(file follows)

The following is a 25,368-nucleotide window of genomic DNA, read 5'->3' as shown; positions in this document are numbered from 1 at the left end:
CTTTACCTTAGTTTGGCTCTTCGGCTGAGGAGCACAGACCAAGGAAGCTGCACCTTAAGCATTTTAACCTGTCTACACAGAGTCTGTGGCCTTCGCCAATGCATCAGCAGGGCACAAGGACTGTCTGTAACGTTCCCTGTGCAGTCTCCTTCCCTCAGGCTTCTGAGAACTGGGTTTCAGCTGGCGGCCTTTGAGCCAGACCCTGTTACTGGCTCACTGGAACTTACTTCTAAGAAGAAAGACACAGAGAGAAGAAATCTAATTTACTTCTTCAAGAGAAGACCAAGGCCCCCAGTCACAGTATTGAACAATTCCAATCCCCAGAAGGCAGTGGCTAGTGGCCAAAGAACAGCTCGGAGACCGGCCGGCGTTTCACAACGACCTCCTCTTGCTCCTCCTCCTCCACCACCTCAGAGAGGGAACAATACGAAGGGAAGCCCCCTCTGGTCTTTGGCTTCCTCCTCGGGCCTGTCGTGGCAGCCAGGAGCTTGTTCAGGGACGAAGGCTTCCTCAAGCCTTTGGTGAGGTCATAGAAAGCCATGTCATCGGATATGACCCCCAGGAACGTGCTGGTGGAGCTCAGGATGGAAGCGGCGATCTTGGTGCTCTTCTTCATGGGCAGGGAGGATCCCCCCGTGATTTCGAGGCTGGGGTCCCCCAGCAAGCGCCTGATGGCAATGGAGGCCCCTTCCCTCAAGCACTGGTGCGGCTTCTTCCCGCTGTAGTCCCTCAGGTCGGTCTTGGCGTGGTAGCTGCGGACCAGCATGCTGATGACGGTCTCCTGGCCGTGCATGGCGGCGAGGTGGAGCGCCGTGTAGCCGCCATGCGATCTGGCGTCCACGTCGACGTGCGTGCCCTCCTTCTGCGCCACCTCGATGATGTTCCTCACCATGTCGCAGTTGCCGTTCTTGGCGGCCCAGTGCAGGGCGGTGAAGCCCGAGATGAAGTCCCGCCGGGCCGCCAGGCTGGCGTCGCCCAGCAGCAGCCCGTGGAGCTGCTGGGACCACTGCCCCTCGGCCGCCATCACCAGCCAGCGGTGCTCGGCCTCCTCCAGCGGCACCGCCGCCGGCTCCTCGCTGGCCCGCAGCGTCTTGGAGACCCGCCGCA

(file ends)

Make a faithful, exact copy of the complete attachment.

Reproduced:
The following is a 25,368-nucleotide window of genomic DNA, read 5'->3' as shown; positions in this document are numbered from 1 at the left end:
CTTTACCTTAGTTTGGCTCTTCGGCTGAGGAGCACAGACCAAGGAAGCTGCACCTTAAGCATTTTAACCTGTCTACACAGAGTCTGTGGCCTTCGCCAATGCATCAGCAGGGCACAAGGACTGTCTGTAACGTTCCCTGTGCAGTCTCCTTCCCTCAGGCTTCTGAGAACTGGGTTTCAGCTGGCGGCCTTTGAGCCAGACCCTGTTACTGGCTCACTGGAACTTACTTCTAAGAAGAAAGACACAGAGAGAAGAAATCTAATTTACTTCTTCAAGAGAAGACCAAGGCCCCCAGTCACAGTATTGAACAATTCCAATCCCCAGAAGGCAGTGGCTAGTGGCCAAAGAACAGCTCGGAGACCGGCCGGCGTTTCACAACGACCTCCTCTTGCTCCTCCTCCTCCACCACCTCAGAGAGGGAACAATACGAAGGGAAGCCCCCTCTGGTCTTTGGCTTCCTCCTCGGGCCTGTCGTGGCAGCCAGGAGCTTGTTCAGGGACGAAGGCTTCCTCAAGCCTTTGGTGAGGTCATAGAAAGCCATGTCATCGGATATGACCCCCAGGAACGTGCTGGTGGAGCTCAGGATGGAAGCGGCGATCTTGGTGCTCTTCTTCATGGGCAGGGAGGATCCCCCCGTGATTTCGAGGCTGGGGTCCCCCAGCAAGCGCCTGATGGCAATGGAGGCCCCTTCCCTCAAGCACTGGTGCGGCTTCTTCCCGCTGTAGTCCCTCAGGTCGGTCTTGGCGTGGTAGCTGCGGACCAGCATGCTGATGACGGTCTCCTGGCCGTGCATGGCGGCGAGGTGGAGCGCCGTGTAGCCGCCATGCGATCTGGCGTCCACGTCGACGTGCGTGCCCTCCTTCTGCGCCACCTCGATGATGTTCCTCACCATGTCGCAGTTGCCGTTCTTGGCGGCCCAGTGCAGGGCGGTGAAGCCCGAGATGAAGTCCCGCCGGGCCGCCAGGCTGGCGTCGCCCAGCAGCAGCCCGTGGAGCTGCTGGGACCACTGCCCCTCGGCCGCCATCACCAGCCAGCGGTGCTCGGCCTCCTCCAGCGGCACCGCCGCCGGCTCCTCGCTGGCCCGCAGCGTCTTGGAGACCCGCCGCA